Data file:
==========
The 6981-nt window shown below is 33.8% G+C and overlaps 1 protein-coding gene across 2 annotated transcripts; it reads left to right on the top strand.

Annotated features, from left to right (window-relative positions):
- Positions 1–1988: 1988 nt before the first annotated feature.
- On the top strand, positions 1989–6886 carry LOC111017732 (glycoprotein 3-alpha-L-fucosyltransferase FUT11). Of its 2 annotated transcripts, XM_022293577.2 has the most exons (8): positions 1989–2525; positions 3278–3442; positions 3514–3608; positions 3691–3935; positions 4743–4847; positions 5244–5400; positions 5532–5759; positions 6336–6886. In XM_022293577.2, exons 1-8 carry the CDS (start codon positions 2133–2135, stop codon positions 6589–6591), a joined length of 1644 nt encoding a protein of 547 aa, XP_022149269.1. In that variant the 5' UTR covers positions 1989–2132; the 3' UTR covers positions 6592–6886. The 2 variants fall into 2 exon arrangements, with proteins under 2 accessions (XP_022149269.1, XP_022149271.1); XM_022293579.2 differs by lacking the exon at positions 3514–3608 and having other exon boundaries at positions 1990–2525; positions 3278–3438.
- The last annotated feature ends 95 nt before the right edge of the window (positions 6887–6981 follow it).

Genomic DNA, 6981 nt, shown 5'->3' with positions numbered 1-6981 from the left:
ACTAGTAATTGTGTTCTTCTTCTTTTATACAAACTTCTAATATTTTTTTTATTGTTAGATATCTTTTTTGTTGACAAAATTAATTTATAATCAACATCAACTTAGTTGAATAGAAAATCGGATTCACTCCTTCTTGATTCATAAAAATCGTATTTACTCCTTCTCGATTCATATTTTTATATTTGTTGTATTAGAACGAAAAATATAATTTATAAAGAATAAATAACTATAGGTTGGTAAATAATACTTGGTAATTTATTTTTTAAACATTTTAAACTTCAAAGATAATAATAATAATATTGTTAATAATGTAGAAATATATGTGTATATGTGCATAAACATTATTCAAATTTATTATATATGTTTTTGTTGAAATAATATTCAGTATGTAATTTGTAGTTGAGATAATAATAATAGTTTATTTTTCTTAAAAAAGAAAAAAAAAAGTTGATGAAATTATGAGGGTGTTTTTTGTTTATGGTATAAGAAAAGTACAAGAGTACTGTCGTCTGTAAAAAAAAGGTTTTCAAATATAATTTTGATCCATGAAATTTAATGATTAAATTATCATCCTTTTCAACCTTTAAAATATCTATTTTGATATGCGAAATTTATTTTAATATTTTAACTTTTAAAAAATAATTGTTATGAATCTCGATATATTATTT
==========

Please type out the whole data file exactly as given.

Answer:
The 6981-nt window shown below is 33.8% G+C and overlaps 1 protein-coding gene across 2 annotated transcripts; it reads left to right on the top strand.

Annotated features, from left to right (window-relative positions):
- Positions 1–1988: 1988 nt before the first annotated feature.
- On the top strand, positions 1989–6886 carry LOC111017732 (glycoprotein 3-alpha-L-fucosyltransferase FUT11). Of its 2 annotated transcripts, XM_022293577.2 has the most exons (8): positions 1989–2525; positions 3278–3442; positions 3514–3608; positions 3691–3935; positions 4743–4847; positions 5244–5400; positions 5532–5759; positions 6336–6886. In XM_022293577.2, exons 1-8 carry the CDS (start codon positions 2133–2135, stop codon positions 6589–6591), a joined length of 1644 nt encoding a protein of 547 aa, XP_022149269.1. In that variant the 5' UTR covers positions 1989–2132; the 3' UTR covers positions 6592–6886. The 2 variants fall into 2 exon arrangements, with proteins under 2 accessions (XP_022149269.1, XP_022149271.1); XM_022293579.2 differs by lacking the exon at positions 3514–3608 and having other exon boundaries at positions 1990–2525; positions 3278–3438.
- The last annotated feature ends 95 nt before the right edge of the window (positions 6887–6981 follow it).

Genomic DNA, 6981 nt, shown 5'->3' with positions numbered 1-6981 from the left:
ACTAGTAATTGTGTTCTTCTTCTTTTATACAAACTTCTAATATTTTTTTTATTGTTAGATATCTTTTTTGTTGACAAAATTAATTTATAATCAACATCAACTTAGTTGAATAGAAAATCGGATTCACTCCTTCTTGATTCATAAAAATCGTATTTACTCCTTCTCGATTCATATTTTTATATTTGTTGTATTAGAACGAAAAATATAATTTATAAAGAATAAATAACTATAGGTTGGTAAATAATACTTGGTAATTTATTTTTTAAACATTTTAAACTTCAAAGATAATAATAATAATATTGTTAATAATGTAGAAATATATGTGTATATGTGCATAAACATTATTCAAATTTATTATATATGTTTTTGTTGAAATAATATTCAGTATGTAATTTGTAGTTGAGATAATAATAATAGTTTATTTTTCTTAAAAAAGAAAAAAAAAAGTTGATGAAATTATGAGGGTGTTTTTTGTTTATGGTATAAGAAAAGTACAAGAGTACTGTCGTCTGTAAAAAAAAGGTTTTCAAATATAATTTTGATCCATGAAATTTAATGATTAAATTATCATCCTTTTCAACCTTTAAAATATCTATTTTGATATGCGAAATTTATTTTAATATTTTAACTTTTAAAAAATAATTGTTATGAATCTCGATATATTATTT